What Do You Do Wholeheartedly?

Photo Courtesy of Jamie R.

Being city dogs, Emerson (left) and Boo (right) rarely get to run off-leash.  Recently I was able to take them to an open field that was enclosed, and the above picture shows the result.  Boo especially pours her heart and soul into running.  When she has the space to open up, she amazes us all with her energy, focus and concentration.  At eight years old, she is just as fast as she was 5 years ago.

My dogs are great therapists and coaches.  They are great therapists because they remind me of the power of mindfulness.  When they run, they aren’t worrying about dinner or money or what they need to do next.  They run.  They are great coaches because they do what they love without fear.  They don’t hold “just a little bit” of their energy back, “just in case.”

Obviously I would be a horrible pet companion if I let those two off-leash just anywhere.  They could get hurt if the space was not enclosed.  The same goes for my business, I can’t just go dashing off willy-nilly most of the time.  I can’t go off every insurance panel at once, or double my fee; there is a place for care and caution.  But there are spaces I put into place where I have the safety to just barrel forward, I need those.  Those moments when I am fully focussed and engaged with something, to hell with caution.  Those moments when I feel wholeheartedly how powerful I can be, how alive I am.

Do you have those moments in your practice?  When you are in “the zone?”  I am sure many of you do.  And I am referring specifically to your business and psychotherapy.  Too often we think that “real life” is lived outside of our work, clinical or entrepeneurial.  We view those things as the ends to the means of having time to do what we really want.  Bad idea.

Say you work 40 hours a week, which has 168 hours in it.  That is a quarter of your life. Have you really made the decision to give up on finding meaning and energy and purpose for a quarter of your life?  Assuming you sleep that probably leaves you only half your lifeweek left.  I’m not giving up that much time without a fight.  And that’s what we do when we say things like, “They pay me to do this, that’s why they call it work.”  It’s just like when a patient says, “that’s just the way I am.”  We’re really saying in both cases, “I give up.”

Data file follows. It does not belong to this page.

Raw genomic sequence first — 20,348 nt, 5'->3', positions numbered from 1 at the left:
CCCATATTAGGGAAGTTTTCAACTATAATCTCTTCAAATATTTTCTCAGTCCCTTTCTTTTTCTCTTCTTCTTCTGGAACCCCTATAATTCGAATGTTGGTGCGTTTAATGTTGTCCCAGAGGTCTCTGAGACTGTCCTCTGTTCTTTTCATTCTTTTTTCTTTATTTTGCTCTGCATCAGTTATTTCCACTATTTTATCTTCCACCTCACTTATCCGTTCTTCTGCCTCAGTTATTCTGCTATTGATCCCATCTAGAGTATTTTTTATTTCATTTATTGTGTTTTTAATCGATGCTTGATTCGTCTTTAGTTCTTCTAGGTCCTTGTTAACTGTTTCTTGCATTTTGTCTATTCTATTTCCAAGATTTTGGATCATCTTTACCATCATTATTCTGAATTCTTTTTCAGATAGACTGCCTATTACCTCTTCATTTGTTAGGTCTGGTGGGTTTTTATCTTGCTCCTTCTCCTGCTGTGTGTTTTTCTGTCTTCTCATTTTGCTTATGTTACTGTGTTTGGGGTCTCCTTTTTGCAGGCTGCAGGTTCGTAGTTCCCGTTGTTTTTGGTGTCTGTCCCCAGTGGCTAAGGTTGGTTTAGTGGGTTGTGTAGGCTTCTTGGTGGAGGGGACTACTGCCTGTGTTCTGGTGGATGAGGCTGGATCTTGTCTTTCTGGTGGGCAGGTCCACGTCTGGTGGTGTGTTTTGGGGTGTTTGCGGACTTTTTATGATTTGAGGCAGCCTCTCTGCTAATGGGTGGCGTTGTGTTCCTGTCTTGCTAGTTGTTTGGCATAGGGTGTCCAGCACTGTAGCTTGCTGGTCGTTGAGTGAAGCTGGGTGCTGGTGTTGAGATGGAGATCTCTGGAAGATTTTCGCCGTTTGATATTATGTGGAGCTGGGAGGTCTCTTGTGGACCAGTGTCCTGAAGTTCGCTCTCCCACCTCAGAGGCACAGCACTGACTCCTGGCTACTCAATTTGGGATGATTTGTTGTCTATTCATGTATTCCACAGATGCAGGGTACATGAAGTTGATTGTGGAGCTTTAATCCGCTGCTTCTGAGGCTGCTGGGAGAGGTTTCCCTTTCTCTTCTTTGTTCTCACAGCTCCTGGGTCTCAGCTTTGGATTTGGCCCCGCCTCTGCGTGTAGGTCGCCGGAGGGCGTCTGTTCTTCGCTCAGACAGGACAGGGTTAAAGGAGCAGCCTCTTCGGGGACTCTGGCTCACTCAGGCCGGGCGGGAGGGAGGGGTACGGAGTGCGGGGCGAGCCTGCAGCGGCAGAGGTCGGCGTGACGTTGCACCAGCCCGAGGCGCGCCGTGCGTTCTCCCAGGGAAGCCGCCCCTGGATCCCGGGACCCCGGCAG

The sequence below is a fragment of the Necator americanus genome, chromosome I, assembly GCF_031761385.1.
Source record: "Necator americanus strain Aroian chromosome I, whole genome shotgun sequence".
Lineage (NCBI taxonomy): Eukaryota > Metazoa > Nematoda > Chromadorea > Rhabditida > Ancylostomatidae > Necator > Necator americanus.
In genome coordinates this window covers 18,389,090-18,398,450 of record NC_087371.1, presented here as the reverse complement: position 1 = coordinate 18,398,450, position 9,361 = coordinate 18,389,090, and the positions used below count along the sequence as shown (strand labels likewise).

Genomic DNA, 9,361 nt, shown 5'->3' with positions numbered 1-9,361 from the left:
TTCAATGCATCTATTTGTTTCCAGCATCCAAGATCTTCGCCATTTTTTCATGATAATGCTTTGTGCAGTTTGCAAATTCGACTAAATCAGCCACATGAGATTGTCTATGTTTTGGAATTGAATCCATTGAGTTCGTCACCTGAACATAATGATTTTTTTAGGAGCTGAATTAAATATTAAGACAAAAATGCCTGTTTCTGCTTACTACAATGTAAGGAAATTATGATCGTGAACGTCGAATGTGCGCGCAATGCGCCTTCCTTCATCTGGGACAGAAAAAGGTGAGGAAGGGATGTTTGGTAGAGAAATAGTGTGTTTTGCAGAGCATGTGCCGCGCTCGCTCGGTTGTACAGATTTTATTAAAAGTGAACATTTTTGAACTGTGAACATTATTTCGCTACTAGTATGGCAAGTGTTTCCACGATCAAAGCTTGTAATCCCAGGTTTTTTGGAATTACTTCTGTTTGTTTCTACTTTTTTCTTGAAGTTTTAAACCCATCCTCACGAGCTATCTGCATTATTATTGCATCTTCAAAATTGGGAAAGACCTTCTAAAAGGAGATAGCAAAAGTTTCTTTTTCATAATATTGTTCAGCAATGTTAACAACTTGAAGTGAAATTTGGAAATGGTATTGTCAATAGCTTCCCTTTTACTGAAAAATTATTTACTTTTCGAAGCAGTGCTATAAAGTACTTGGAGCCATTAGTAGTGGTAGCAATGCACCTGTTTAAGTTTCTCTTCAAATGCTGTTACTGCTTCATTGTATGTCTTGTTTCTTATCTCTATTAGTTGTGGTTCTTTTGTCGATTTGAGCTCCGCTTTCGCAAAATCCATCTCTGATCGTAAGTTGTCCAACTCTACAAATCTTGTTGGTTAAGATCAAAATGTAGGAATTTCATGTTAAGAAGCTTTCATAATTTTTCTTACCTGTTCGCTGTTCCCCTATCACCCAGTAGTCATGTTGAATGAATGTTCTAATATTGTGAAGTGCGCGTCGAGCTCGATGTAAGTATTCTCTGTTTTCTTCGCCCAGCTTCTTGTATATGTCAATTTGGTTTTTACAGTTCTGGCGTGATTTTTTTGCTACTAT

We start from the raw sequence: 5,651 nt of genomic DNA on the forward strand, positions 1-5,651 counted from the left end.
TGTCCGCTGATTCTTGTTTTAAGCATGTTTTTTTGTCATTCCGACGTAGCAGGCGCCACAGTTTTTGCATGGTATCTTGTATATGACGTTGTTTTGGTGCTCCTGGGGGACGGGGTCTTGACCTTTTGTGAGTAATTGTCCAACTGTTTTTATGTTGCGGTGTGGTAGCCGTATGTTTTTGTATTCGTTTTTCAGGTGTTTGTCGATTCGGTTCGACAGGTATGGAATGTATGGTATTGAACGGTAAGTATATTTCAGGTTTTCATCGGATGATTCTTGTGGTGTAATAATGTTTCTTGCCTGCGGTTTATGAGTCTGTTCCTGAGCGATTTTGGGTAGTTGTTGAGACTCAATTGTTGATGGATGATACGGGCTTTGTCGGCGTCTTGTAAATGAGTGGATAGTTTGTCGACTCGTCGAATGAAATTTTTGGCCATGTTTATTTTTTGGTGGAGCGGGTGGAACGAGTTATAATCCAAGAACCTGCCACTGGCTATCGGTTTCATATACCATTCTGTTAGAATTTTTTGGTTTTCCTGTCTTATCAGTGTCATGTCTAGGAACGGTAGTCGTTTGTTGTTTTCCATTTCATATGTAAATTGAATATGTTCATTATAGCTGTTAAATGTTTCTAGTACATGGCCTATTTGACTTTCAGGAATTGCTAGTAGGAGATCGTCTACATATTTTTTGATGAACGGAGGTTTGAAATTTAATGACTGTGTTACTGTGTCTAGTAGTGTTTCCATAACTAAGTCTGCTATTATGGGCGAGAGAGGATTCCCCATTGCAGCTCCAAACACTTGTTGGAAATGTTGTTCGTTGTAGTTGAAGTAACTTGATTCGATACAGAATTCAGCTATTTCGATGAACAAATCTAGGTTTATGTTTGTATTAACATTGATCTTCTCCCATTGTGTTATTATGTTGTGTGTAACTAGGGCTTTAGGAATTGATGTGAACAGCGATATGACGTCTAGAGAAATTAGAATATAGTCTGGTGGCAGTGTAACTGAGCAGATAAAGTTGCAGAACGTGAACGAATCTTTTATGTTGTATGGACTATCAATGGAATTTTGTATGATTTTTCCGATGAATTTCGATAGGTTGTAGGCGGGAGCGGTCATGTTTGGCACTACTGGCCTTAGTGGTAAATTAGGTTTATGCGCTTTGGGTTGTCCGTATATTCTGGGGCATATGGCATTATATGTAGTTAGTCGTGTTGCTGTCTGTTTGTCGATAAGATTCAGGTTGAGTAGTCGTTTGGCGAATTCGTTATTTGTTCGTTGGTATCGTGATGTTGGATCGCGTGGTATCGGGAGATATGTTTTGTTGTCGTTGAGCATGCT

So if you are going to work each day at some agency feeling numb, or opening your office door much of the time with a sense of dread, maybe it is time to invite your lifeforce in.  Even if it is only a few fenced-in hours or a day, give yourself the space to take something and run with it.  I can honestly say that most of the time, every day, I enjoy my work.  I never, I repeat, never think about retirement, other than some financial planning for it.

You probably saw where I was going with this a while back:  When was the last time you opened up and went full throttle in your practice?  When was the last time you gave your single-pointed mindfulness and drive to your business?  Why do you hold yourself back?

Pet Therapy

This is my sidekick, assistant, pet co-therapist Boo. She has been a part of my practice for over a year now. How she came to practice with me is worth mentioning. I had started my practice with the goal of working 4 days a week in the office, and having an extra day to stay home with my family. Over the past two years my practice had been steadily growing, and I was starting to fill up on four days. I found myself turning away patients because I did not want to give up “my Friday.” And this became problematic, because life, and its expenses, change over time.

I realized that I need to change my business plan, be more flexible, if I was going to have a vibrant positive practice experience. But I also did not want to set myself or my patients up for resentment. Nobody wants a resentful therapist. So I decided to take a look at what made me not want to work Fridays, and I realized that part of it was about work/life balance. Boo is an important part of my work/life balance, and unlike the fellow in the blog banner (more about him some other blog) Boo likes to have a job. In fact she used to come to an alternative school program I worked at, and the kids loved her.

So I made a deal with myself:  I would start working on Fridays, and Boo would come with me. I made it a point to check with new or current patients whether they were allergic or not dog-friendly before offering a Friday appointment to them. Now it is a year later, and I have a wait-list for Fridays! Boo greets each patient in the waiting room and escorts them in, and then after a minute or two she usually lays down on the floor or the couch until the end of the session. On several occasions she has been able to comfort a distraught patient in ways I can’t, and I am forced to admit that she sometimes picks up on a change in feeling before I do. Between appointments, I am able to scratch her ears, pet her, and take her for a walk, all of which can help me work through a difficult appointment. Best of all, although sometimes the extra 15 minutes it takes to get her ready and in the car are more work, I always feel like Fridays are a “casual day” at work.

Owning a business requires being flexible, and seeing opportunities. Are there things you have been finding yourself getting rigid about lately in yours? Can you see any opportunities to change that?